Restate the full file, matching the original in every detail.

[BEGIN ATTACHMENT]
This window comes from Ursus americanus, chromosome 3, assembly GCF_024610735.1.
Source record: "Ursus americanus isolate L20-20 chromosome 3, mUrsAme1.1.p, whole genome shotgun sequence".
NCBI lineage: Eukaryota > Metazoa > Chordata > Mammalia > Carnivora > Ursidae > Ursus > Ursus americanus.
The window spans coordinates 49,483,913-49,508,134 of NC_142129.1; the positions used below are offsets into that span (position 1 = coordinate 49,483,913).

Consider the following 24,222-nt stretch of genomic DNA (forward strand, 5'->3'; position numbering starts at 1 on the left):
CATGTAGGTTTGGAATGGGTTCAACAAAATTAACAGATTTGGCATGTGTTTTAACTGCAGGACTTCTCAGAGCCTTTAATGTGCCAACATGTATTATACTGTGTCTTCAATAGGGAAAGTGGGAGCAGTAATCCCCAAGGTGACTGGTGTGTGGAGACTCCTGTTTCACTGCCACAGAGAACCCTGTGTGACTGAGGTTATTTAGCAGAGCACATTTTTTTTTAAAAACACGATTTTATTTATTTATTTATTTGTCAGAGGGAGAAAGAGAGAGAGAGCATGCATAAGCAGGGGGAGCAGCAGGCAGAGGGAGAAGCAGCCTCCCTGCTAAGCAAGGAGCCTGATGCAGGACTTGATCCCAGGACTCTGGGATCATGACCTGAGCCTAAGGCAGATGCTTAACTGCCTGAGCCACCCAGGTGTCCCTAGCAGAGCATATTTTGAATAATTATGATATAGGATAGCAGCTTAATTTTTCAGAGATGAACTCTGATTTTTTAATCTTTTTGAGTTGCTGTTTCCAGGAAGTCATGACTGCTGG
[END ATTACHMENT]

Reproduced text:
This window comes from Ursus americanus, chromosome 3, assembly GCF_024610735.1.
Source record: "Ursus americanus isolate L20-20 chromosome 3, mUrsAme1.1.p, whole genome shotgun sequence".
NCBI lineage: Eukaryota > Metazoa > Chordata > Mammalia > Carnivora > Ursidae > Ursus > Ursus americanus.
The window spans coordinates 49,483,913-49,508,134 of NC_142129.1; the positions used below are offsets into that span (position 1 = coordinate 49,483,913).

Consider the following 24,222-nt stretch of genomic DNA (forward strand, 5'->3'; position numbering starts at 1 on the left):
CATGTAGGTTTGGAATGGGTTCAACAAAATTAACAGATTTGGCATGTGTTTTAACTGCAGGACTTCTCAGAGCCTTTAATGTGCCAACATGTATTATACTGTGTCTTCAATAGGGAAAGTGGGAGCAGTAATCCCCAAGGTGACTGGTGTGTGGAGACTCCTGTTTCACTGCCACAGAGAACCCTGTGTGACTGAGGTTATTTAGCAGAGCACATTTTTTTTTAAAAACACGATTTTATTTATTTATTTATTTGTCAGAGGGAGAAAGAGAGAGAGAGCATGCATAAGCAGGGGGAGCAGCAGGCAGAGGGAGAAGCAGCCTCCCTGCTAAGCAAGGAGCCTGATGCAGGACTTGATCCCAGGACTCTGGGATCATGACCTGAGCCTAAGGCAGATGCTTAACTGCCTGAGCCACCCAGGTGTCCCTAGCAGAGCATATTTTGAATAATTATGATATAGGATAGCAGCTTAATTTTTCAGAGATGAACTCTGATTTTTTAATCTTTTTGAGTTGCTGTTTCCAGGAAGTCATGACTGCTGG